Nancy Sinatra stopped in to promote "Siriusly Sinatra." Howard began by saying he felt badly for Nancy because he figured Frank was a tough father, and that he only accepted her as a professional after "These Boots are Made for Walkin'" became a hit.
Nancy responded, though, that her dad was "a softie," and wondered why Howard felt her father was such a difficult man. Nancy went on to admit she once saw her dad's when he came out of the shower, and Howard added he was "traumatized" the time he saw his mother naked, pointing out the image was forever stuck in his head.
Howard recalled how Nancy's brother, Frank Jr., got angry because of the release he had to sign when he was supposed to be on the show last year, but Nancy replied she thought his mood was affected because he was suffering from cancer at the time.
Gary then came into the studio and reported his parents used to go to Frank Sinatra's concerts on a yearly basis, and they thought Frank's interaction with his son onstage was "odd." However, Nancy said she "didn't see it that way."
Covers Are the Ultimate Compliment
After Nancy insisted she never had a serious relationship with Phil Spector, she added she and her family owned the rights to "most" of her dad's music catalogue.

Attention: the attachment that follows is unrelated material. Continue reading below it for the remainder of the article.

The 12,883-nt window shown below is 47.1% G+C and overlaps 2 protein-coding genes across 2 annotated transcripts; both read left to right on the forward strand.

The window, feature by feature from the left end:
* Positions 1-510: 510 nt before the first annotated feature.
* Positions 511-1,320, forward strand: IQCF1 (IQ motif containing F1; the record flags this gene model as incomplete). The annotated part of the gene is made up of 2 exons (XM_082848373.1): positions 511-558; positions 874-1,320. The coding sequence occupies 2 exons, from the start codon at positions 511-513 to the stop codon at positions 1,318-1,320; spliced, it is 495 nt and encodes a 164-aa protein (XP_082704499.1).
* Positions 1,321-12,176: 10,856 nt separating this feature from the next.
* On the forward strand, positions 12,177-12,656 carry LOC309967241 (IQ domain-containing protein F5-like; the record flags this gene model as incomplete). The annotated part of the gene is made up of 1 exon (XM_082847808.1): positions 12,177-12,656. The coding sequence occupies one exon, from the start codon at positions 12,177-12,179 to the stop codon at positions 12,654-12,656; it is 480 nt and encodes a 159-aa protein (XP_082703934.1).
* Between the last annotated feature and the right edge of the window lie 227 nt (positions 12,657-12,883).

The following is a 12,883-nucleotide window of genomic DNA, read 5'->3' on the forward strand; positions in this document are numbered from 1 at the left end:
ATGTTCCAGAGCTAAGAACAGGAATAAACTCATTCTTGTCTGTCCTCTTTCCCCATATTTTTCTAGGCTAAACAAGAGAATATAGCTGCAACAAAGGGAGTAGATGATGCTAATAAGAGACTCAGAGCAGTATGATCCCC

Nancy next said it was because of this that "Siriusly Sinatra" will be such a great channel, before refusing to talk about who she was dating. Nancy proceeded to call Jessica Simpson's version of "Boots" to be "cute as hell," even though Howard felt she wasn't telling the truth.
Who's Your Daddy?
Howard played some songs and asked Nancy to identify whether it was song by her father or an impersonator – Nancy got two right and two wrong. Vinnie Favale then called in to see if Nancy would sing a song for a show he'd written, but Nancy instructed him to contact her through her Website.
When another caller reported Forbes magazine stated Nancy was worth $125 million, she laughed and called the estimate "absurd."
Ralph also called to tell Nancy what a big Frank fan he was, and pointed out how Frank helped Sammy Davis Jr.'s career a great deal by allowing Sammy to perform with him despite the racism prevalent during those years. Sour Shoes then called in with a musical tribute to Frank, but Howard ended the performance quickly.